The new survey also shows only 30 percent in favor of unlimited abortion, down from 34 percent the last time. The message is that most women really hate abortion. The pro-abortion lobby is losing the war of ideas and that's the best news I've heard in a very long time. BEGALA: Well, if that's true, why don't Republican nominees for the federal judiciary tell the truth when they testify in the Senate, and tell the truth, which is they want to outlaw abortion. Instead they say, I don't have an opinion, which is, of course, is not true. If that were true, they wouldn't be qualified for the federal bench. Why don't they tell the truth and say, I hate abortion? I want to outlaw it if you put me on the court? Why don't the tell the truth?
NOVAK: Because you're trying to trap them into some kind of suggestions - some kind of situation where you get the pro-abortion lobby to pound on them, to give pressure to these Democratic Congressmen. But I'm telling you, the tide is going against your way of life.
BEGALA: Tell them to tell the truth, Bob. That's all I'm saying, of this odd notion.
Sounds like a headline from an online tabloid, doesn't it. President Bush gets down on his knees with sex therapist. But don't worry, it was all perfectly innocent. Noted sex therapist, Dr. Ruth Westheimer, showed up at a recent Bush fund-raiser in Florida. Mr. Bush, being a good sport, knelt for a picture with the 4'7" doctor. (UNINTELLIGIBLE) fellow Democrats, Dr. Ruth is still a Democrat. She didn't even pay the $2,000 that fat cats got charged to get into the Bush event. Besides, Mr. Bush did replace a president who misled us about sex with one who misleads us about everything but sex. So there is some balance there.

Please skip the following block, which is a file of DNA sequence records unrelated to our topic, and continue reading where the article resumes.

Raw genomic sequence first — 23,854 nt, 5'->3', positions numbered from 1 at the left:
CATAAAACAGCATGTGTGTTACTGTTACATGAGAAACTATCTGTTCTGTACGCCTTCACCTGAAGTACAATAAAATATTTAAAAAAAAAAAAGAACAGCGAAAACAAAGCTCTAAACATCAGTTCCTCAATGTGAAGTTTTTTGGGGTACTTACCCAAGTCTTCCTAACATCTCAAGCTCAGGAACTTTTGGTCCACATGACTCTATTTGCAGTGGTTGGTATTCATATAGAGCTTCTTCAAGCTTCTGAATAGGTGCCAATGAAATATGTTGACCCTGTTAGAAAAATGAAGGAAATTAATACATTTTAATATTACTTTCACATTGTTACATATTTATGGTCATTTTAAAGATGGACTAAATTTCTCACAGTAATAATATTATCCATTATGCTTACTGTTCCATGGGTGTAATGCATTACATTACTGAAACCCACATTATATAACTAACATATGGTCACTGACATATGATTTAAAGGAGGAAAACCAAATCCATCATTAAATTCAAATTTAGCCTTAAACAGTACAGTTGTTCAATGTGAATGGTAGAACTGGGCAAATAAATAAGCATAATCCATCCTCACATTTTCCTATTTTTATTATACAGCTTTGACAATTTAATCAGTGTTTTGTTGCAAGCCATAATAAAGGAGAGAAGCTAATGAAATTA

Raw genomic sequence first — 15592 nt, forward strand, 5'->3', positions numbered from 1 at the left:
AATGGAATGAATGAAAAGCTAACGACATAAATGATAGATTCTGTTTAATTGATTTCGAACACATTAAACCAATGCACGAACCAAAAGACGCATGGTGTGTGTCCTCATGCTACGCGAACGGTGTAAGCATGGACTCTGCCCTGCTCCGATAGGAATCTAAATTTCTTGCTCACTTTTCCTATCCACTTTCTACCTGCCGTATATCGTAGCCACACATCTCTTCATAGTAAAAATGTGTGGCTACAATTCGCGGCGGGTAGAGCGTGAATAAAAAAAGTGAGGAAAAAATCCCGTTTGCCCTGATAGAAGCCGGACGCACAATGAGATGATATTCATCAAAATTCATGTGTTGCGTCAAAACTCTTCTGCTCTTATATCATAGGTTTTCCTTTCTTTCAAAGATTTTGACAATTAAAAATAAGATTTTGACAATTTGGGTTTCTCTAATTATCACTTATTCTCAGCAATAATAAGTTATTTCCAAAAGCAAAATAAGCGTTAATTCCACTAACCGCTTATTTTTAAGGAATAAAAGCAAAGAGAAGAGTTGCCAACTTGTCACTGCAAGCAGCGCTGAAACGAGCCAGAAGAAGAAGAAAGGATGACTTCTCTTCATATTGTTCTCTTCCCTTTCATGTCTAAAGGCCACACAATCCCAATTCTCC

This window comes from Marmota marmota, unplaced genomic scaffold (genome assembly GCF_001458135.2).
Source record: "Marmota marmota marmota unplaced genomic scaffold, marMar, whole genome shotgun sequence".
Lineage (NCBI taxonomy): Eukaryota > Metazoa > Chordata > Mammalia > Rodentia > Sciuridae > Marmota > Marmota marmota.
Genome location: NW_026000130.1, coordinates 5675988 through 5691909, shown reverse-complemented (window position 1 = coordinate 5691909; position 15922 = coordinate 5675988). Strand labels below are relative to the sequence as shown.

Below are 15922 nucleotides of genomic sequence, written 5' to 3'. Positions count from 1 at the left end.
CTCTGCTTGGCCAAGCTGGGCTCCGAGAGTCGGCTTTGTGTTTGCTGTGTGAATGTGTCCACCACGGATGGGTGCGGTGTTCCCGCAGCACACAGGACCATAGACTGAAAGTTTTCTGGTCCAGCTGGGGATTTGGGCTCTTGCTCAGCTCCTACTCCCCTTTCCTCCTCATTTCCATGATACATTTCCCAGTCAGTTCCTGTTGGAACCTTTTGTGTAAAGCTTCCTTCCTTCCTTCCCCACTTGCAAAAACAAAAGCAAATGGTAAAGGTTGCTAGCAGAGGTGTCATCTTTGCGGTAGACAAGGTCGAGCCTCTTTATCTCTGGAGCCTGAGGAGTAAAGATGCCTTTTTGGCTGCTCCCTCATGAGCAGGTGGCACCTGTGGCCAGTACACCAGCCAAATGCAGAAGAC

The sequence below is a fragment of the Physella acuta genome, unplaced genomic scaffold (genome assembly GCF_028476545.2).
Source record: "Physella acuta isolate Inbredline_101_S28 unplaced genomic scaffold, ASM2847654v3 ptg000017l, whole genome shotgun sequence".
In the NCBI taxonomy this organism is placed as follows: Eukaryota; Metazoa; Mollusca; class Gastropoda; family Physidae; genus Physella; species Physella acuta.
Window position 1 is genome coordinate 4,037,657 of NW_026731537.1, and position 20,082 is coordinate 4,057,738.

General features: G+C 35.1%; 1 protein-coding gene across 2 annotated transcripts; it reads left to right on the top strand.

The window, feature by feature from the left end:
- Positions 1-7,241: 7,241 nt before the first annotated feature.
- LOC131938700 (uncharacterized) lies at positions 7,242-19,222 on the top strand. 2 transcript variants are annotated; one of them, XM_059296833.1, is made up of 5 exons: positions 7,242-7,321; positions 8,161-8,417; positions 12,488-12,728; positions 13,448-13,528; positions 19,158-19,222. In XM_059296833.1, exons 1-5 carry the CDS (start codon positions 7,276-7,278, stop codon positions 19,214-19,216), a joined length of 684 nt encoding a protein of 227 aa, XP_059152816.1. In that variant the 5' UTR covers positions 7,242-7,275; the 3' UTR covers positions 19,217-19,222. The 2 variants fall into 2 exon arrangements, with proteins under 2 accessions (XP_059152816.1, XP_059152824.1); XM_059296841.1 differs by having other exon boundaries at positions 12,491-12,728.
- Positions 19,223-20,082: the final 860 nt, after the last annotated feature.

NOVAK: You know, Paul, you have said on many occasions, that the conservatives -- I know you don't mean me, but some conservatives are obsessed about Clinton. If anybody is obsessed about George W. Bush, it's you. The first time we had one of these alerts that you don't attack our president, I'll buy you a super sized Big Mac.
BEGALA: Bob, get used to it. I don't support him. I just did this because it was cute. I thought it was being a good sport. I said he was being a good sport.
NOVAK: That's obsession. That's obsession.
BEGALA: No. It's cute. And by the way, he is our president, but I oppose him and I'm ain't going to stop, because it is still a democracy, Mr. Novak, and you can't shut me up.
NOVAK: You're obsessed.
BEGALA: No, I'll stand up for my rights. I have to disagree with what he's doing, and I am going to stand up for my rights.
NOVAK: Well, in today's "Wall Street Journal", leaders of the Democratic leadership council, Al From, and your buddy, Paul, ex- Clinton aide, Bruce Reed, urged Democratic presidential candidates not to veer left. The old cortinites (ph) point out that more Americans consider themselves Republicans than Democrats, and then they add this. Quote: "We won't overcome those odds by continuing to preach to the converted, only louder." End quote. What are they worrying about? Well, it's left wing candidates for president are generating all the excitement. Former Vermont governor, Howard Dean, is now a first-year candidate even though Ohio little Congressman, Dennis Kucinich, is picking up steam. The Democrats must choose between the exciting and dangerous leftist on one hand or the safe, but deadly dull Senators on the other.